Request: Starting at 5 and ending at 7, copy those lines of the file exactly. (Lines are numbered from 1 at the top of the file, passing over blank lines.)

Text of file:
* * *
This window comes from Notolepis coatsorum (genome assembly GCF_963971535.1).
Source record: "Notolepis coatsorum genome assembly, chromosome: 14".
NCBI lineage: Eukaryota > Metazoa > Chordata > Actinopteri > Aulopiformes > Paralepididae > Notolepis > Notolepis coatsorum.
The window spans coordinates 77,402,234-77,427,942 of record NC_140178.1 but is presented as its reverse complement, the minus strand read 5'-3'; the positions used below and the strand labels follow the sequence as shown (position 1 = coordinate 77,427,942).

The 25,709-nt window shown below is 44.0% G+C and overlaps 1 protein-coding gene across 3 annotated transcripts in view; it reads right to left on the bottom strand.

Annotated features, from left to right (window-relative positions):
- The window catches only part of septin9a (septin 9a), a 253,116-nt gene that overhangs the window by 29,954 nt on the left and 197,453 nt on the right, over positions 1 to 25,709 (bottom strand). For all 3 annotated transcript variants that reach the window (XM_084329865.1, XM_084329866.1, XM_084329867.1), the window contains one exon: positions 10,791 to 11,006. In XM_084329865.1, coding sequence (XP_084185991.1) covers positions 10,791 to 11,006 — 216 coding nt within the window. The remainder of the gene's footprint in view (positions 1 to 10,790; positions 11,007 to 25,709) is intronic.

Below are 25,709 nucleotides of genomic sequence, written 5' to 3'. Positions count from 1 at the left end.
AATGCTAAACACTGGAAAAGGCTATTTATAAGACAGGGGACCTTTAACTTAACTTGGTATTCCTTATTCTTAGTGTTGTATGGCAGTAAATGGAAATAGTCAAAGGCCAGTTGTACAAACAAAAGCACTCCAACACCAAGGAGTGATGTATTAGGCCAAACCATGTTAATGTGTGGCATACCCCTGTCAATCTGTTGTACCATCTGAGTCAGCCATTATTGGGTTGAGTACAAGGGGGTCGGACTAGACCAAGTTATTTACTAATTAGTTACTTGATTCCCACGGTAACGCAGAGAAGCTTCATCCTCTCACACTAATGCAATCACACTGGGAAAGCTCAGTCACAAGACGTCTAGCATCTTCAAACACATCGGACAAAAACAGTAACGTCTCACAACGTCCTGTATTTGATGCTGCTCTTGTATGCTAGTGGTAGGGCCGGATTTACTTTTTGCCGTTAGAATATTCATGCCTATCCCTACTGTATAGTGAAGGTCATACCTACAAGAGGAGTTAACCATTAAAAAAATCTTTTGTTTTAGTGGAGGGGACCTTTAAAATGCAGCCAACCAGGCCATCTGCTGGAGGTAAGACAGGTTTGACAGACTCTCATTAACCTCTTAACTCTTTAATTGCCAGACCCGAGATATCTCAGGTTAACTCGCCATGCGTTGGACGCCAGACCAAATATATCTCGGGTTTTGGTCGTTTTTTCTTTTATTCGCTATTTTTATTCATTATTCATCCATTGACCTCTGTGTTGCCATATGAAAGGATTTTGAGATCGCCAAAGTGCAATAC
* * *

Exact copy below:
The 25,709-nt window shown below is 44.0% G+C and overlaps 1 protein-coding gene across 3 annotated transcripts in view; it reads right to left on the bottom strand.

Annotated features, from left to right (window-relative positions):
- The window catches only part of septin9a (septin 9a), a 253,116-nt gene that overhangs the window by 29,954 nt on the left and 197,453 nt on the right, over positions 1 to 25,709 (bottom strand). For all 3 annotated transcript variants that reach the window (XM_084329865.1, XM_084329866.1, XM_084329867.1), the window contains one exon: positions 10,791 to 11,006. In XM_084329865.1, coding sequence (XP_084185991.1) covers positions 10,791 to 11,006 — 216 coding nt within the window. The remainder of the gene's footprint in view (positions 1 to 10,790; positions 11,007 to 25,709) is intronic.